Across hundreds of years the Clos de Vougeot has developed far beyond its simple beginnings. Wine is no longer made at the Chateau, it is a museum as well as being the headquarters of The Confrérie des Chevaliers du Tastevin. It has had a turbulent history through to its modern day fame and the continuing celebration of good Vin de Bourgogne and friendship in wine around the world. We wrote about it in yesterday’s post Clos de Vougeot.
It was a bitterly cold morning. The hedges were covered with frost as were the vines, at least those we could see that hadn’t disappeared into the fog that had enveloped the whole of the Côte d’Or slopes of Burgundy. It was late November and we had spent two nights in Beaune having travelled here from our home in England at a leisurely pace. We had spent a night in Reims for a little champagne tasting, two nights in Chablis to pick up our usual “several cases” from Domaine les Malandes, before arriving for a short 3 nights in Beaune.
The previous day we had made our annual visit to Domaine Michel Rebourgeon in Pommard and tasted that years vintage from the barrel before filling the boot of our car! Later that evening we had gone out to dinner with the Rebourgeon family somewhere near St Aubin and drank only Aligote wines with our meal. You might need to look that up, but Aligote is a grape making a comeback in Burgundy and was actually the first white wine we ever tasted in Burgundy at Domaine Ropiteau in Meursault in 1987. That family holiday will always be remembered for it being the first time we ever visited a vineyard, several in fact, but specifically in Meursault and Beaune in Burgundy, then Chateauneuf du Pape, Tavel, and Frontignan in the Rhône and Languedoc, and finally in Saumur (Loire) on our way home.
We parked on the main drive leading up to the chateau, excited to be visiting such a historic place, but shivering with the cold. It was no better inside, what did we expect ….. a 500 year old chateau with central heating? We bought our tickets and began to follow the guide map through the different chambers …. a kitchen, a banqueting hall, cloisters, a tool room, and then a series of rooms containing exactly what we came to see ……. huge wine presses, massive barrels, all in oak and hundreds of years old. There’s more to this chateau than just empty buildings which sadly is the experience one gets in most French chateaux! Here’s a few of these colossal pieces of equipment:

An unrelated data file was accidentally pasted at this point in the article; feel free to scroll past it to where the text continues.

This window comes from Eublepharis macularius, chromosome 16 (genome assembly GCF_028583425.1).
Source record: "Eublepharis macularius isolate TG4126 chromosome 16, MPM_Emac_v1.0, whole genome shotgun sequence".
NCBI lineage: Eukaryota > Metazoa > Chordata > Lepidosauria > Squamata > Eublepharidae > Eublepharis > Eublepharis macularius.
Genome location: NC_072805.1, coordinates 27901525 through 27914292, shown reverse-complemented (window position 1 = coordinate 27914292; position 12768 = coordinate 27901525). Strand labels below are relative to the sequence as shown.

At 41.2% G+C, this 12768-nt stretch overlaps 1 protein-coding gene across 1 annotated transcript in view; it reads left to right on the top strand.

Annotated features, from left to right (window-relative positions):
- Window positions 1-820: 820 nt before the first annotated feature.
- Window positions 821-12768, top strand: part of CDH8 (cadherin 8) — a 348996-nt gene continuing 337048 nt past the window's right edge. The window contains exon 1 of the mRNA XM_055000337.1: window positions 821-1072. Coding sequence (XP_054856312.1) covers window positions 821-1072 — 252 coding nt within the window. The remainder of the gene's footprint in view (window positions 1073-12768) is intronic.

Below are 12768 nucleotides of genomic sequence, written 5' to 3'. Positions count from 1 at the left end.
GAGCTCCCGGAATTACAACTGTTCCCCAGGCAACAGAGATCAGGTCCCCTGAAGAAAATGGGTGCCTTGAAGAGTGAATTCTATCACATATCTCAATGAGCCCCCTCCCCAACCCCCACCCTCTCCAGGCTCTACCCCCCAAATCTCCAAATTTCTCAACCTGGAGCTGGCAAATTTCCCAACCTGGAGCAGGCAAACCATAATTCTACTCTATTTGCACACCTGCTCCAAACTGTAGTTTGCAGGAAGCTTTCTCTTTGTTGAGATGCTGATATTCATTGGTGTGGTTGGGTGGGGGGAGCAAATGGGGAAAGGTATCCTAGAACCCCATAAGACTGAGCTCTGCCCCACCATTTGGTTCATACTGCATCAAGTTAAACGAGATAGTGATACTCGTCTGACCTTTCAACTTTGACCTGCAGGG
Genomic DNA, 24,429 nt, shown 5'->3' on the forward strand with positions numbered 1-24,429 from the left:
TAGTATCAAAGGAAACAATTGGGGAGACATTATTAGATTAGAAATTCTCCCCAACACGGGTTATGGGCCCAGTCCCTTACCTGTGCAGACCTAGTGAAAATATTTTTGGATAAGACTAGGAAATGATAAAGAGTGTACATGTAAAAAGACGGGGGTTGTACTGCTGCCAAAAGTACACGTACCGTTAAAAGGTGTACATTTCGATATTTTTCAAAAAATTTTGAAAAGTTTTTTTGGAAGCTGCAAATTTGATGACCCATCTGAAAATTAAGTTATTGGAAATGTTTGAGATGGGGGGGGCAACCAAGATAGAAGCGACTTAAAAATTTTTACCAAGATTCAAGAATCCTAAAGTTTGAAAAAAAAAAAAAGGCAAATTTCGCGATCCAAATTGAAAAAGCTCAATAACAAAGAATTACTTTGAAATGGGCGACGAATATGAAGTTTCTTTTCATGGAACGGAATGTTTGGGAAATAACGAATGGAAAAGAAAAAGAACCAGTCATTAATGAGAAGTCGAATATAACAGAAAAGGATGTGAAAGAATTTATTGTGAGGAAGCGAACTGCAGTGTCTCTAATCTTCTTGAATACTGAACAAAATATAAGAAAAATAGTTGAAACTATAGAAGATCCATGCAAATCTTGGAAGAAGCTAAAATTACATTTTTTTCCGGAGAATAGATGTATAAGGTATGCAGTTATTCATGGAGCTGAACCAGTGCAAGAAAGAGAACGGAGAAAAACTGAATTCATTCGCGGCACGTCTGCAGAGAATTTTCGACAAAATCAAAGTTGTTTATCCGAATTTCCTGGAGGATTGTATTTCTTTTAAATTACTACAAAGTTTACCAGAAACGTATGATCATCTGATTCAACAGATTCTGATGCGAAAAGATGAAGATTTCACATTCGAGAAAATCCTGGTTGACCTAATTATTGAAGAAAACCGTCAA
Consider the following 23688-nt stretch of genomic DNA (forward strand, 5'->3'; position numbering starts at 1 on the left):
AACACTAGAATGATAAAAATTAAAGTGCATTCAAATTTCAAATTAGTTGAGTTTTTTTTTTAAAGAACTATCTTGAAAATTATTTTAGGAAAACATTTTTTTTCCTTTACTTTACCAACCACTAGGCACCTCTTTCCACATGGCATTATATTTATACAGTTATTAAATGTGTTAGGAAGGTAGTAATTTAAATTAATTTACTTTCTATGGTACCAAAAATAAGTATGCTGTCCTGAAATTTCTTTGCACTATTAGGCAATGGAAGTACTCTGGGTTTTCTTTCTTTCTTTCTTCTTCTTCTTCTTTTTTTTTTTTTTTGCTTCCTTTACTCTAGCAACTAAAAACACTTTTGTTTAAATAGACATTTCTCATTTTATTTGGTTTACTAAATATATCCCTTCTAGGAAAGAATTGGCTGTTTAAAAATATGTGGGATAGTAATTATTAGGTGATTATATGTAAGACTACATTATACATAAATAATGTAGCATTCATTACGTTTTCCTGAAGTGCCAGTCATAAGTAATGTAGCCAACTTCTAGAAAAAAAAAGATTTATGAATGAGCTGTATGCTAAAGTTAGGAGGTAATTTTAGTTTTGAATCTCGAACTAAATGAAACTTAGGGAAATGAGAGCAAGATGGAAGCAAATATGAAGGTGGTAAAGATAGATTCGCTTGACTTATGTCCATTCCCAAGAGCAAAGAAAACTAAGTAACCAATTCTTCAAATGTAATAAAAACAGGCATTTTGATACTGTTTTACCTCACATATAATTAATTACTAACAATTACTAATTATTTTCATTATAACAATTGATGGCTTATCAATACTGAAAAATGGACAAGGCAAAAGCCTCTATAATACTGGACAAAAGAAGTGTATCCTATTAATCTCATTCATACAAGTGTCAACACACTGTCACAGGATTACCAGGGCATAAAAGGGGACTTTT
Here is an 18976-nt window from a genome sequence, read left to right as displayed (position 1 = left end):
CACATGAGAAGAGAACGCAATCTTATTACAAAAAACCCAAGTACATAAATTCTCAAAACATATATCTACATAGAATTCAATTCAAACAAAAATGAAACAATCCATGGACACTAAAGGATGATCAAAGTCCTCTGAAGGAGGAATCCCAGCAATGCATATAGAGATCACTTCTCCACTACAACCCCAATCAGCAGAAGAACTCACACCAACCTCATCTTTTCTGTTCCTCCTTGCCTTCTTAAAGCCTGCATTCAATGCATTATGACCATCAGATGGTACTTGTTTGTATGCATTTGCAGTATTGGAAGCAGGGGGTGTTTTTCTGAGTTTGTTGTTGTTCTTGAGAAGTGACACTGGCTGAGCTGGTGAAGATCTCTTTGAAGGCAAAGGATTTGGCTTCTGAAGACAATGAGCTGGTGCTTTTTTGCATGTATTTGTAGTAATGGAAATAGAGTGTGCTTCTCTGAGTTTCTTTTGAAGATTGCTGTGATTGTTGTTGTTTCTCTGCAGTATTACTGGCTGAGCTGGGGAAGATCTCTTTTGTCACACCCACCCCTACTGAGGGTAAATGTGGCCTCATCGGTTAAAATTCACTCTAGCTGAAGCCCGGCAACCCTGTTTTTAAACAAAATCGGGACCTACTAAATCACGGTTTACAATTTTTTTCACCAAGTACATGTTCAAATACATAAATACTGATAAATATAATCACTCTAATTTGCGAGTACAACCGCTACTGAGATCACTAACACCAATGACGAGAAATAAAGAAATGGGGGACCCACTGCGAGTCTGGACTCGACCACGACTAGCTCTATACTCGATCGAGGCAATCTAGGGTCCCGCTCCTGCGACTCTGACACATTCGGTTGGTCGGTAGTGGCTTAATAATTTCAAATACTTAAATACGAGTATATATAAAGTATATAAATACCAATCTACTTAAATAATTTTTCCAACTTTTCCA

Eventually the cold overcame us and we left after an hour or so exploration and drove about a kilometre down the road and into the village of Vougeot itself to visit La Grande Cave de Vougeot. This is one of those strange places in France that I’ve often been a little wary of, it’s not a vineyard cave, it’s not a cooperative either. In one sense it’s a shop, but a very select shop that sells only the wines made by contributing winemakers from or around the village. There’s one in Pommard too, but this one sells the only wines of the vigneron Charles Vienot, Morin Pere & Fils, Antonin Rodet, Louis Bouillot, Vincent Girardin with these winemakers producing wines from 80 different appellations in Burgundy’s Cote de Nuits.
“Clos du Chapitre is one of six Premier Cru climats in the commune of Fixin, just south of Dijon in the Burgundy wine region. The vineyard, planted to Pinot Noir, lies on the hillside just to the south of the village of Fixin itself. Its wines, like most of those from Fixin, are weighty and rustic with bright fruit flavors; not as elegant or refined as those from the neighboring commune of Gevrey-Chambertin.”
I thought this was the best value for money, a Premier Cru wine that cost €38 per bottle and, at that price it was roughly mid way across the range of wines I tasted. I bought a case and we drove back to Beaune for a last evening meal in a small bistro in the centre near our hotel. Job done!
Have you been to Vougeot, what did you think of the place? Even if you’re not a wine lover there’s a grand day out here for everyone! We hope you’ll go.